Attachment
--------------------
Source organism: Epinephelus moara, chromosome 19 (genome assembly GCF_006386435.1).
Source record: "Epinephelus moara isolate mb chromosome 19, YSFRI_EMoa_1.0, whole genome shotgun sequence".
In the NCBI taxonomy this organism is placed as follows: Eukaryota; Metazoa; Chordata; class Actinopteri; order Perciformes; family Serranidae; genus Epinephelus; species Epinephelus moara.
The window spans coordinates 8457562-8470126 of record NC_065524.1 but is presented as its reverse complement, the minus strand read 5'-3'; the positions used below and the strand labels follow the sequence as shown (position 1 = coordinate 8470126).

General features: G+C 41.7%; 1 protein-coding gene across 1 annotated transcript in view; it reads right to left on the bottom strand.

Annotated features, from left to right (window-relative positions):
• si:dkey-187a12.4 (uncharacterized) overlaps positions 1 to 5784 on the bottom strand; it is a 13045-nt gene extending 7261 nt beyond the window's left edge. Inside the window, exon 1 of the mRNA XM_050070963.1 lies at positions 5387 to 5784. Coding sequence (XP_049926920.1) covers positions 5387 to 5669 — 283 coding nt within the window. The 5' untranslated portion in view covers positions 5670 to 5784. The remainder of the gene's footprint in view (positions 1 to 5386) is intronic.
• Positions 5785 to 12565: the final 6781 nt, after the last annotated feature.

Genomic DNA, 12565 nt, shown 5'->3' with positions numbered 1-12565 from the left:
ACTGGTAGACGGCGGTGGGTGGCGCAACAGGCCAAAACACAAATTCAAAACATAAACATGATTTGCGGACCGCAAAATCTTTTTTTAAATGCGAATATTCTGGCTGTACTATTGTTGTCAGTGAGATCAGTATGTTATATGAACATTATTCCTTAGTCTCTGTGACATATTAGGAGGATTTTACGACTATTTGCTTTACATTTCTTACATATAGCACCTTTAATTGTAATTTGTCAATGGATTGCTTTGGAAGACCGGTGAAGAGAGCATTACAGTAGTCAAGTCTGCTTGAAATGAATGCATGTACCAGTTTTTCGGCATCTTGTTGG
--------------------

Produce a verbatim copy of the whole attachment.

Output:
Source organism: Epinephelus moara, chromosome 19 (genome assembly GCF_006386435.1).
Source record: "Epinephelus moara isolate mb chromosome 19, YSFRI_EMoa_1.0, whole genome shotgun sequence".
In the NCBI taxonomy this organism is placed as follows: Eukaryota; Metazoa; Chordata; class Actinopteri; order Perciformes; family Serranidae; genus Epinephelus; species Epinephelus moara.
The window spans coordinates 8457562-8470126 of record NC_065524.1 but is presented as its reverse complement, the minus strand read 5'-3'; the positions used below and the strand labels follow the sequence as shown (position 1 = coordinate 8470126).

General features: G+C 41.7%; 1 protein-coding gene across 1 annotated transcript in view; it reads right to left on the bottom strand.

Annotated features, from left to right (window-relative positions):
• si:dkey-187a12.4 (uncharacterized) overlaps positions 1 to 5784 on the bottom strand; it is a 13045-nt gene extending 7261 nt beyond the window's left edge. Inside the window, exon 1 of the mRNA XM_050070963.1 lies at positions 5387 to 5784. Coding sequence (XP_049926920.1) covers positions 5387 to 5669 — 283 coding nt within the window. The 5' untranslated portion in view covers positions 5670 to 5784. The remainder of the gene's footprint in view (positions 1 to 5386) is intronic.
• Positions 5785 to 12565: the final 6781 nt, after the last annotated feature.

Genomic DNA, 12565 nt, shown 5'->3' with positions numbered 1-12565 from the left:
ACTGGTAGACGGCGGTGGGTGGCGCAACAGGCCAAAACACAAATTCAAAACATAAACATGATTTGCGGACCGCAAAATCTTTTTTTAAATGCGAATATTCTGGCTGTACTATTGTTGTCAGTGAGATCAGTATGTTATATGAACATTATTCCTTAGTCTCTGTGACATATTAGGAGGATTTTACGACTATTTGCTTTACATTTCTTACATATAGCACCTTTAATTGTAATTTGTCAATGGATTGCTTTGGAAGACCGGTGAAGAGAGCATTACAGTAGTCAAGTCTGCTTGAAATGAATGCATGTACCAGTTTTTCGGCATCTTGTTGG